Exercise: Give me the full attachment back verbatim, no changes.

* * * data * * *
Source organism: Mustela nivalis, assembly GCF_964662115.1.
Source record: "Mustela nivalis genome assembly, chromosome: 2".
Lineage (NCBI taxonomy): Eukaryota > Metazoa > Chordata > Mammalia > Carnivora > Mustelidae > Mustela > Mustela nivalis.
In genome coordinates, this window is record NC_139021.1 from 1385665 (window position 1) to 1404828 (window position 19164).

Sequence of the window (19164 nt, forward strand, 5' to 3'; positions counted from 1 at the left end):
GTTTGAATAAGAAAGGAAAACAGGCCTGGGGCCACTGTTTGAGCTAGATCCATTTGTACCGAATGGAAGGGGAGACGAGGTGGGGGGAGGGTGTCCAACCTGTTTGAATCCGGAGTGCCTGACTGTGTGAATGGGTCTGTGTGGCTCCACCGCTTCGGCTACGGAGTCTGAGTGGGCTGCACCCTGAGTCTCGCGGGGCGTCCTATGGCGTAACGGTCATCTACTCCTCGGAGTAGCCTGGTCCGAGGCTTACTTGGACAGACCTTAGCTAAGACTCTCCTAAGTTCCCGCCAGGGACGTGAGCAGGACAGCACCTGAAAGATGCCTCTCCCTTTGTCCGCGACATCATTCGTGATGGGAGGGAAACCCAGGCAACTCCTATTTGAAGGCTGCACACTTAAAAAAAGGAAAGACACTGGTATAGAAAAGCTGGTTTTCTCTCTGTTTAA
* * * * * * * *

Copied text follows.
Source organism: Mustela nivalis, assembly GCF_964662115.1.
Source record: "Mustela nivalis genome assembly, chromosome: 2".
Lineage (NCBI taxonomy): Eukaryota > Metazoa > Chordata > Mammalia > Carnivora > Mustelidae > Mustela > Mustela nivalis.
In genome coordinates, this window is record NC_139021.1 from 1385665 (window position 1) to 1404828 (window position 19164).

Sequence of the window (19164 nt, forward strand, 5' to 3'; positions counted from 1 at the left end):
GTTTGAATAAGAAAGGAAAACAGGCCTGGGGCCACTGTTTGAGCTAGATCCATTTGTACCGAATGGAAGGGGAGACGAGGTGGGGGGAGGGTGTCCAACCTGTTTGAATCCGGAGTGCCTGACTGTGTGAATGGGTCTGTGTGGCTCCACCGCTTCGGCTACGGAGTCTGAGTGGGCTGCACCCTGAGTCTCGCGGGGCGTCCTATGGCGTAACGGTCATCTACTCCTCGGAGTAGCCTGGTCCGAGGCTTACTTGGACAGACCTTAGCTAAGACTCTCCTAAGTTCCCGCCAGGGACGTGAGCAGGACAGCACCTGAAAGATGCCTCTCCCTTTGTCCGCGACATCATTCGTGATGGGAGGGAAACCCAGGCAACTCCTATTTGAAGGCTGCACACTTAAAAAAAGGAAAGACACTGGTATAGAAAAGCTGGTTTTCTCTCTGTTTAA